Turkey reminds Greece of ‘casus belli’

Turkey reminds Greece of ‘casus belli’

Just three days before the resumption of exploratory contacts between Athens and Ankara, Turkish Foreign Minister Mevlut Cavusoglu reminded Greece on Friday that in the event it extends its territorial waters in the Aegean it will be a cause for war, or casus belli.

Speaking to Turkish journalists at the end of his two-day visit to Brussels, Cavusoglu said that “Turkey’s position on the issue of the Aegean has not changed.”

“The decision taken by the Turkish parliament has not changed,” he said, referring to the 1995 declaration by the House that if Greece extends its territorial water to12 nautical miles, as it reserves the right to do so under international law, this would constitute a casus belli.

At the same time, the European Union appears to have softened its stance on the issue of sanctions against Turkey for its violations of Cyprus’ exclusive economic zone.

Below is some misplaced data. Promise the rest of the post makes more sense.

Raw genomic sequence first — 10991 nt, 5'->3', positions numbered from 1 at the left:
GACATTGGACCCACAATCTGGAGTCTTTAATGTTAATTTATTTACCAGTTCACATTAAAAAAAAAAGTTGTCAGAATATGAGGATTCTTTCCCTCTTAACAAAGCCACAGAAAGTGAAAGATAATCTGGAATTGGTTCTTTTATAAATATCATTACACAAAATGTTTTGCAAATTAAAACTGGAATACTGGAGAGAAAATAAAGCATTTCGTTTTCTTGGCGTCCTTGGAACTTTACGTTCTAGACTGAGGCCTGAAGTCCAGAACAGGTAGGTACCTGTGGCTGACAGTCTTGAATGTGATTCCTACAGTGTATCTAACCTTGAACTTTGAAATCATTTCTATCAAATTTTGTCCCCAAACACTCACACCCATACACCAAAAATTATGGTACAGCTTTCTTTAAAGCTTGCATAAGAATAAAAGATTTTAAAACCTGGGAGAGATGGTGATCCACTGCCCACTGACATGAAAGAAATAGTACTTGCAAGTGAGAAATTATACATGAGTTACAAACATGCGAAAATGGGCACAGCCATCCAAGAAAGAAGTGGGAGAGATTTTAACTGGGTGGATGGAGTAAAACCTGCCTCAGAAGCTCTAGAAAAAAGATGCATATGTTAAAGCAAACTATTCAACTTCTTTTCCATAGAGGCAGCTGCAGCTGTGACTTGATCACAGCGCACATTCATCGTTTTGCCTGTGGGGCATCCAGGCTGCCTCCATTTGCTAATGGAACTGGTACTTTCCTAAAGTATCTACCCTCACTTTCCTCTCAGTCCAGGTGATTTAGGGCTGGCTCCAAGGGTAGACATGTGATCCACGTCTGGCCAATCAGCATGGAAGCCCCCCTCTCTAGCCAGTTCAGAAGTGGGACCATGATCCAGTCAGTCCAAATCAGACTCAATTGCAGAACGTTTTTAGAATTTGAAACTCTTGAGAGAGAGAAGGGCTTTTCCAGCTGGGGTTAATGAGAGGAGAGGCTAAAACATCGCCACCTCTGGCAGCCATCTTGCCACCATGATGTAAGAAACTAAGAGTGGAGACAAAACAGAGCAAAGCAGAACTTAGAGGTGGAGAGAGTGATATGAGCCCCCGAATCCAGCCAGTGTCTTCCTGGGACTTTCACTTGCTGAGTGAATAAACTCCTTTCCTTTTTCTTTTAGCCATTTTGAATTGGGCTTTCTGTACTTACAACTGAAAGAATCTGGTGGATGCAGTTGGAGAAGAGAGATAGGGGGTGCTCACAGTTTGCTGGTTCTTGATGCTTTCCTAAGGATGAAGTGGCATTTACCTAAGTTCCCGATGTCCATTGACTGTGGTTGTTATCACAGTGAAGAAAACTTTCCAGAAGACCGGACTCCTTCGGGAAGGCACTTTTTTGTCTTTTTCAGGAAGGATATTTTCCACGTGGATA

This change in attitude has allowed member-states that were reluctant to impose new sanctions in the first place to put a freeze on such a move, as analysts note that Ankara’s recent charm offensive is paying dividends.

“We have seen a significant change of attitude on the part of Turkey, regarding Greece, Cyprus and other issues,” a European diplomat told Kathimerini. “Such changes have taken place in the past and have proven to be temporary, but this time it looks like something more substantial.”

The same source said sanctions will remain on the table as an option, but added that most member-states want to wait and see if Turkey’s new approach will last.

“Therefore there will be no decision on sanctions on Monday; now is not the time to speed up this process,” the European diplomat concluded.

Meanwhile, consultations of the Working Party of Foreign Relations Counsellors (RELEX), which convened last Thursday, over possible new sanctions against Turkey are ongoing.

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